Federal Reserve officials predicted that they would keep interest rates close to zero until at least the end of 2022, as the US central bank said it remained “committed” to bolstering the economy hit by the pandemic.
The dovish tone from the Fed, which is expecting the US economy to contract by 6.5 per cent this year, with unemployment falling to 9.3 per cent, followed an earlier than expected rebound in job creation last month, which raised hopes of a faster recovery.
In a policy statement that contained no new actions and was mostly unchanged compared with April, the Federal Open Market Committee said: “The Federal Reserve is committed to using its full range of tools to support the US economy in this challenging time, thereby promoting its maximum employment and price stability goals”.
The Fed’s economic projections were the first provided by the central bank since last December, before the coronavirus spread.
After this year’s blow to output and employment, the median forecast of Fed officials was for a rebound in 2021 involving growth of 5 per cent with joblessness dropping to 6.5 per cent. All but two Fed officials predicted that the Fed’s main interest rate would remain close to zero through 2022.
Federal Reserve US unemployment projection for December 2020
Since early March, the US central bank has delivered a series of extraordinary policy moves and interventions to calm investors and protect the economy from volatility and damage inflicted by the disease and its restrictions on activity.
In addition to slashing its main interest rate, the Fed has also sharply expanded its balance sheet with open-ended asset purchases and set up a series of emergency lending facilities to provide credit to struggling businesses and local authorities.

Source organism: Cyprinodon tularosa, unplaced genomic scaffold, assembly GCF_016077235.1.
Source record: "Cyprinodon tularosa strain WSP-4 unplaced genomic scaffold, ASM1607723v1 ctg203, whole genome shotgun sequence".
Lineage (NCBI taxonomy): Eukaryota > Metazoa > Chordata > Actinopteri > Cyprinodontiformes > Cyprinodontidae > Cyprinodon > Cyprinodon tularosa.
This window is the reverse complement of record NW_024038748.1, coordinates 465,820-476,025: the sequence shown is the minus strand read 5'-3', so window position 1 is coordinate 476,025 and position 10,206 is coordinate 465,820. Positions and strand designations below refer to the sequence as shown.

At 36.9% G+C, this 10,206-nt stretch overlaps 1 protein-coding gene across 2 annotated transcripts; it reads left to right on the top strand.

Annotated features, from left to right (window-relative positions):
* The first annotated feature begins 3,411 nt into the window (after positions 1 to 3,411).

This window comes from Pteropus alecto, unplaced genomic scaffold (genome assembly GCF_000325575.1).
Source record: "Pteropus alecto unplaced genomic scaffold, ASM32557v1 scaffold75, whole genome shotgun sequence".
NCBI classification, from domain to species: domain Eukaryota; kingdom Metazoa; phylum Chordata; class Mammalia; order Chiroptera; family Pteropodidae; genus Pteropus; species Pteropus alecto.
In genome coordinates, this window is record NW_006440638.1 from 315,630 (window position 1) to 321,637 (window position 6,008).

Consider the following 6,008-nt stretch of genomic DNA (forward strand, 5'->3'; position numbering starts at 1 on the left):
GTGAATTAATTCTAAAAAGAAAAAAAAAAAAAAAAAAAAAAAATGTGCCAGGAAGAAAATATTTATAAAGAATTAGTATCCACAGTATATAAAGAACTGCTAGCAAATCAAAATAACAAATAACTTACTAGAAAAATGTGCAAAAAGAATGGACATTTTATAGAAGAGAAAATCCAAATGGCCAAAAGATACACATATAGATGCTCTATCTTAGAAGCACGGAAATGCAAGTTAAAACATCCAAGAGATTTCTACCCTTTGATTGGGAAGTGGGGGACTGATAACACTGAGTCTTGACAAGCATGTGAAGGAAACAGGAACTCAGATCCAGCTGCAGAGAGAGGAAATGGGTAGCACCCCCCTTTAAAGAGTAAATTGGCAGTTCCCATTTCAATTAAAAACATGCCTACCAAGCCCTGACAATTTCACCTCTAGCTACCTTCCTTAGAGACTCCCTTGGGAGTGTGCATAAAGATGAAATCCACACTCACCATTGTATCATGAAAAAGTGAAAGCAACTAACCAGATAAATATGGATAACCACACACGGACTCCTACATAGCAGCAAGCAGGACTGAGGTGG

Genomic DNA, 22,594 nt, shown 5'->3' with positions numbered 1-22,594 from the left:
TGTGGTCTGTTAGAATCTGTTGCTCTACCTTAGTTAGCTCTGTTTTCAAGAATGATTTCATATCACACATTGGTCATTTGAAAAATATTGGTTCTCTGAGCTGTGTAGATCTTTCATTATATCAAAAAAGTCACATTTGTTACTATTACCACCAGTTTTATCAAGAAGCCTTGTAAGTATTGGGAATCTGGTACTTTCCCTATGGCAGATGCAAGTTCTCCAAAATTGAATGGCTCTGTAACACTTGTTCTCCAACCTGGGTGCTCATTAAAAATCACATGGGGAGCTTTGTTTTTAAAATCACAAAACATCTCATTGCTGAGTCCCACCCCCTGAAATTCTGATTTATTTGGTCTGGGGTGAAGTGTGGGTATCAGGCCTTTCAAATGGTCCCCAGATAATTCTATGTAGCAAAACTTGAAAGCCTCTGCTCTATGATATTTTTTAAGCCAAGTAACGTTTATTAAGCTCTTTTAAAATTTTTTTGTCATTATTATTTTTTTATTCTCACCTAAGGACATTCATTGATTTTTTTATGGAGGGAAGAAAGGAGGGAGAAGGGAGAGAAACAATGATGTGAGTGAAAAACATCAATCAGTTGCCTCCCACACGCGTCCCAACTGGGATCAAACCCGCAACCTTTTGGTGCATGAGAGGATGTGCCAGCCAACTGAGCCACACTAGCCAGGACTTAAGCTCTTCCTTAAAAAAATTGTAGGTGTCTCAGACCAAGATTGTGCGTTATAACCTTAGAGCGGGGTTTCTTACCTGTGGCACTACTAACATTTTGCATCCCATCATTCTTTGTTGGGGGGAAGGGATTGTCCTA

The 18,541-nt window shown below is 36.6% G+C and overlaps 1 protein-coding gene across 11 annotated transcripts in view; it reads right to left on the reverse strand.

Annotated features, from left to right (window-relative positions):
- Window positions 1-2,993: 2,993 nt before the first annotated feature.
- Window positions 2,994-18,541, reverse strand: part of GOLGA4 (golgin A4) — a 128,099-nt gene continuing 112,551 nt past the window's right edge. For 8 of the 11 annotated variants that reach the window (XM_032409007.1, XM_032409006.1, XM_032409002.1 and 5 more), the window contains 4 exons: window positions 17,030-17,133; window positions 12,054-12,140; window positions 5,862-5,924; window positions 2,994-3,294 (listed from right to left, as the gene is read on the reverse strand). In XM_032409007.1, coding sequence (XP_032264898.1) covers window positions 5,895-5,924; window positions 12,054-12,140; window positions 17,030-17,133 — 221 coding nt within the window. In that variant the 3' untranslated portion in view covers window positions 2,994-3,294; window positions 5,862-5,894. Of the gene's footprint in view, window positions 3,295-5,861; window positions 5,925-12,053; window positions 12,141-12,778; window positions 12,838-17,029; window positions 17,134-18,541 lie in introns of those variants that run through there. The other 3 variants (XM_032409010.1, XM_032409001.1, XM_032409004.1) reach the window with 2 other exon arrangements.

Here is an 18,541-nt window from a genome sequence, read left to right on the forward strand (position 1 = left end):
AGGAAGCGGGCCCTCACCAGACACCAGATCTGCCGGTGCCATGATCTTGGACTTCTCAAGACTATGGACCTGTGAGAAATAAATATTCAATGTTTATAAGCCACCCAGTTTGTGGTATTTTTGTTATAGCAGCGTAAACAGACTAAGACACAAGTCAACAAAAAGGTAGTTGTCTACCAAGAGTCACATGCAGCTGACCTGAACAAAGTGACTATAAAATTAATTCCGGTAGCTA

The Fed’s steps — which exceeded in both scale and speed the measures adopted during the financial crisis — contributed to a rapid recovery in US equity markets, which have since regained all of the ground lost since the start of the year.
The S&P 500 turned positive after the Fed’s announcement, with the S&P 500 higher by 0.2 per cent. Meanwhile, Treasuries steadied, holding on to gains that retraced some of the declines seen in recent weeks, when the yield on the benchmark 10-year note rose to its highest level since March. Yields fall as prices rise.
The market rebound has given Fed policymakers some breathing room to consider their next steps, including whether to set up a defined programme of asset purchases, and more precise guidance on the conditions it would take to start tightening monetary policy.
On Wednesday, the Fed said it would increase its holding of government debt “at least at the current pace to sustain smooth market functioning”. The central bank is currently buying approximately $20bn of Treasuries a week, or an average of $4bn a day.
While financial markets have stabilised, the US economy has taken a huge hit and is facing a painful, lengthy recovery. According to labour department data, US employers unexpectedly boosted hiring by 2.5m jobs in May — but that still left employment 19.5m positions below where it was at the start of the year for an unemployment rate of 13.3 per cent in May.
The Fed has been counting on Congress and the White House to continue providing fiscal support to the US economy, on top of the $3tn in stimulus already passed since the crisis began. But the likely size of a new package has fallen and the timing of any deal has slipped as Republicans have balked at additional spending on aid to local government and an extension of jobless benefits.
Steven Mnuchin, the US Treasury secretary, signalled to Congress on Wednesday morning that the next round of US fiscal stimulus legislation would be more limited and it could take weeks to see a deal.
“I definitely think we are going to need another bipartisan legislation to put more money into the economy . . . [but]we don’t want to rush into that,” Mr Mnuchin said.
“At the point when we were in an emergency we had to put a lot of money into the economy and we knew that it would not be perfection, but whatever we do going forward needs to be much more targeted, particularly to industries and small businesses that are having the most difficult reopening,” the Treasury secretary said.